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There’s a kink in Canada’s food chain. While the country’s agriculture commodities are a booming business, 60 per cent of our food is shipped abroad for processing before it ends up on our grocery shelves.
Food processing is the country’s largest manufacturing sector, accounting for more jobs and GDP than the automotive and aerospace sectors combined. But it is also suffering from an increasingly large trade deficit that recently saw Canada import $6.8 billion more than it exported to other countries, according to a report released Monday by the Canadian Agri-food Policy Institute (CAPI). The deficit sat at around $1 billion in 2004.
Canada’s outsourcing of food processing is a growing concern for CAPI, which studied the problems in the sector for two years before releasing Monday’s report. It calls on industry players to find a way to reverse the outsourcing trend and spells out the implications for the Canadian economy.
“For rural communities and towns and even cities, processing is actually the industry that connected urban and rural Canada,” said CAPI president David McInnes, adding that Canadians don’t grasp how important the industry is to the health of the economy.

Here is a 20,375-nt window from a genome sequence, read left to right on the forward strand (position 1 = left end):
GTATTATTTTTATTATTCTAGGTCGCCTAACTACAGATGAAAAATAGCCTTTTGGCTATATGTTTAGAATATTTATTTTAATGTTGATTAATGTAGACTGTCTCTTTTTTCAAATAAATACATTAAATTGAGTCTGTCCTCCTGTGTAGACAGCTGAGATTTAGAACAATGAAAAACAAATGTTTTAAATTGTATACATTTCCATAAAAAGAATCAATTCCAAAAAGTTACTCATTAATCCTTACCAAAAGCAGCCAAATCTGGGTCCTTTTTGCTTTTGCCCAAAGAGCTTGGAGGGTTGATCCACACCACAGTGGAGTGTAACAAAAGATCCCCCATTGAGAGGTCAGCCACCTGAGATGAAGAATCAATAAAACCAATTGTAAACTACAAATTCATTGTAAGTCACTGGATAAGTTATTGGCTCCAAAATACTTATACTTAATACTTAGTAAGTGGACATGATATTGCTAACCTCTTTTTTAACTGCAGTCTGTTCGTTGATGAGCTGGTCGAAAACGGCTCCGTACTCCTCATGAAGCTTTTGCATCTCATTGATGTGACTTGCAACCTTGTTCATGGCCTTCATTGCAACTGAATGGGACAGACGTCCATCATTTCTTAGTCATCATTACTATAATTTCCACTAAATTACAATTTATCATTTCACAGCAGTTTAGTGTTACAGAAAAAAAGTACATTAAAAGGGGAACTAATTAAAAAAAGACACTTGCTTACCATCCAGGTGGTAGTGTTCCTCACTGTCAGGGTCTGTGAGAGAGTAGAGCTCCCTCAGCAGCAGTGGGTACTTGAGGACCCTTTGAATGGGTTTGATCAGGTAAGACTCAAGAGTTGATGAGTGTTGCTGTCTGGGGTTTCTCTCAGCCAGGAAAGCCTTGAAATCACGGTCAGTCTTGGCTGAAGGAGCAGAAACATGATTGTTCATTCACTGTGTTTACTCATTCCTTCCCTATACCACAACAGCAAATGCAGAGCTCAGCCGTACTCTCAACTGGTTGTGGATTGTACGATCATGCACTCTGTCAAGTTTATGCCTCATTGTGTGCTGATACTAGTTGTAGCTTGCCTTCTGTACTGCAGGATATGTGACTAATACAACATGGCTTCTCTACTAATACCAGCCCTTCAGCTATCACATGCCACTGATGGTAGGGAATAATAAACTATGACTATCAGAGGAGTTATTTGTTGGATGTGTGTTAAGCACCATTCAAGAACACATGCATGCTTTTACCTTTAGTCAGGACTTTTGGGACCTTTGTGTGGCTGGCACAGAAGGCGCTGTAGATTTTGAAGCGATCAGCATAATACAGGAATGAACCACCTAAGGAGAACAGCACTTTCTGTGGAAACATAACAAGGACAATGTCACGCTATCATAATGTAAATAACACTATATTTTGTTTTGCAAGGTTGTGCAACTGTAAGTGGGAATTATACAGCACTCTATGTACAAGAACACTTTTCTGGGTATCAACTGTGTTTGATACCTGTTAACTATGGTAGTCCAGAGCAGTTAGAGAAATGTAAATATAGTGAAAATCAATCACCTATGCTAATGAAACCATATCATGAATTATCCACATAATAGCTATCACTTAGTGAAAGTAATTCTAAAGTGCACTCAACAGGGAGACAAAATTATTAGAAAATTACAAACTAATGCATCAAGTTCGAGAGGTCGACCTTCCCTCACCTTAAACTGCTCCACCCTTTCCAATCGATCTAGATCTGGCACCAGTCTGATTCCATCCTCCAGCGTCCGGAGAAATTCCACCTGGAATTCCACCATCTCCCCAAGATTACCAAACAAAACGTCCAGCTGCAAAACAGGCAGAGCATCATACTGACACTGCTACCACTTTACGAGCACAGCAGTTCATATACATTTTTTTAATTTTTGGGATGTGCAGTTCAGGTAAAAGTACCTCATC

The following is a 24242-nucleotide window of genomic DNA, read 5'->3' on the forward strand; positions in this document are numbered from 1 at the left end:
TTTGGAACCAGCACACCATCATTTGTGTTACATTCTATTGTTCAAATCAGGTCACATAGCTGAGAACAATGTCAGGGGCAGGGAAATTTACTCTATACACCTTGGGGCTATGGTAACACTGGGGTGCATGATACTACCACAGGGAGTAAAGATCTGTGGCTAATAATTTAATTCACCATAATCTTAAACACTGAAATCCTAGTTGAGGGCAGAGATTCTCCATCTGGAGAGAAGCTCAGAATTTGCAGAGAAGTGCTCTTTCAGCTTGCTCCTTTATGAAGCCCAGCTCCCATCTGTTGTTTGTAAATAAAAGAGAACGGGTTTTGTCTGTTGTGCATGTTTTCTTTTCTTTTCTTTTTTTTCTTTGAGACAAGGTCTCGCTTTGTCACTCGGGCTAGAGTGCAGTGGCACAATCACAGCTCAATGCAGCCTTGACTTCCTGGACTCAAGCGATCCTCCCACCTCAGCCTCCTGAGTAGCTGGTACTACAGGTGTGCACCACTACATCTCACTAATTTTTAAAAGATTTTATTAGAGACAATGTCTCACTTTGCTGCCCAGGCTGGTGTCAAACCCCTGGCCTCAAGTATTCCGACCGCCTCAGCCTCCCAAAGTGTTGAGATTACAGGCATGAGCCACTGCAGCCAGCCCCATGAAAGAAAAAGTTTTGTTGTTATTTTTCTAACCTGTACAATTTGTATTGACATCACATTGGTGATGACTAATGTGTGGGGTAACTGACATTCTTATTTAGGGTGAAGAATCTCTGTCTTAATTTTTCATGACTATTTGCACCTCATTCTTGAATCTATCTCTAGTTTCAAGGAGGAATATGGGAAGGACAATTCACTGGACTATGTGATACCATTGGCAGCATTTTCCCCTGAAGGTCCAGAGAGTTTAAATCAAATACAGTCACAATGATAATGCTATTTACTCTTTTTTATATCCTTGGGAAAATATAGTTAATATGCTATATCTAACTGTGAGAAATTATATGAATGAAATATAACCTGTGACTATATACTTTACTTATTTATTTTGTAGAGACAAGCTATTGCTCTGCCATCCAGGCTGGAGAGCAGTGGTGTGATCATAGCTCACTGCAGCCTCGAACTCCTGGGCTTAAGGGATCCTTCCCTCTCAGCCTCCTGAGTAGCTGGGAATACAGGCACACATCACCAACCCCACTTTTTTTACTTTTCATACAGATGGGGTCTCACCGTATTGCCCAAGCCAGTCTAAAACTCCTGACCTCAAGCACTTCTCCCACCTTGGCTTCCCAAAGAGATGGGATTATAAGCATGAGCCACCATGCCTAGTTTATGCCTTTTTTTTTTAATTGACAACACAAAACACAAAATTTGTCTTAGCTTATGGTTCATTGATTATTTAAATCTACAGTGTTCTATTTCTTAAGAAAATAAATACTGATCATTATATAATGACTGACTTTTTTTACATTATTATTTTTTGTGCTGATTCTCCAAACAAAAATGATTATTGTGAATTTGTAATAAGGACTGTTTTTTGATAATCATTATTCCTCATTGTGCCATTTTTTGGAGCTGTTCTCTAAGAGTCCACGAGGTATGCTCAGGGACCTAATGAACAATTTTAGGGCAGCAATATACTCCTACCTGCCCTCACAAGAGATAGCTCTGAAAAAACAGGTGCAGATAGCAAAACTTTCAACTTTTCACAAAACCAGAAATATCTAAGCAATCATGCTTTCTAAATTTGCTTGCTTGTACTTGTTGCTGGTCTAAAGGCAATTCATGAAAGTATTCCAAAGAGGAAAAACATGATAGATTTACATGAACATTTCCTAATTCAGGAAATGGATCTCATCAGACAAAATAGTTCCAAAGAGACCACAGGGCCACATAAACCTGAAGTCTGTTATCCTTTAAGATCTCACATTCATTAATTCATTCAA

“When we think about what’s going to create future jobs, we need to have people understand that this is an opportunity for employment.”
There have been 143 plant closures between 2006 and 2014, the report said. A slew of headline-drawing factory closures, including at Heinz, Hershey’s and Maple Leaf Foods have contributed to 23,000 lost jobs, most of them hitting the Ontario economy, already battered by auto sector losses during and after the recession.
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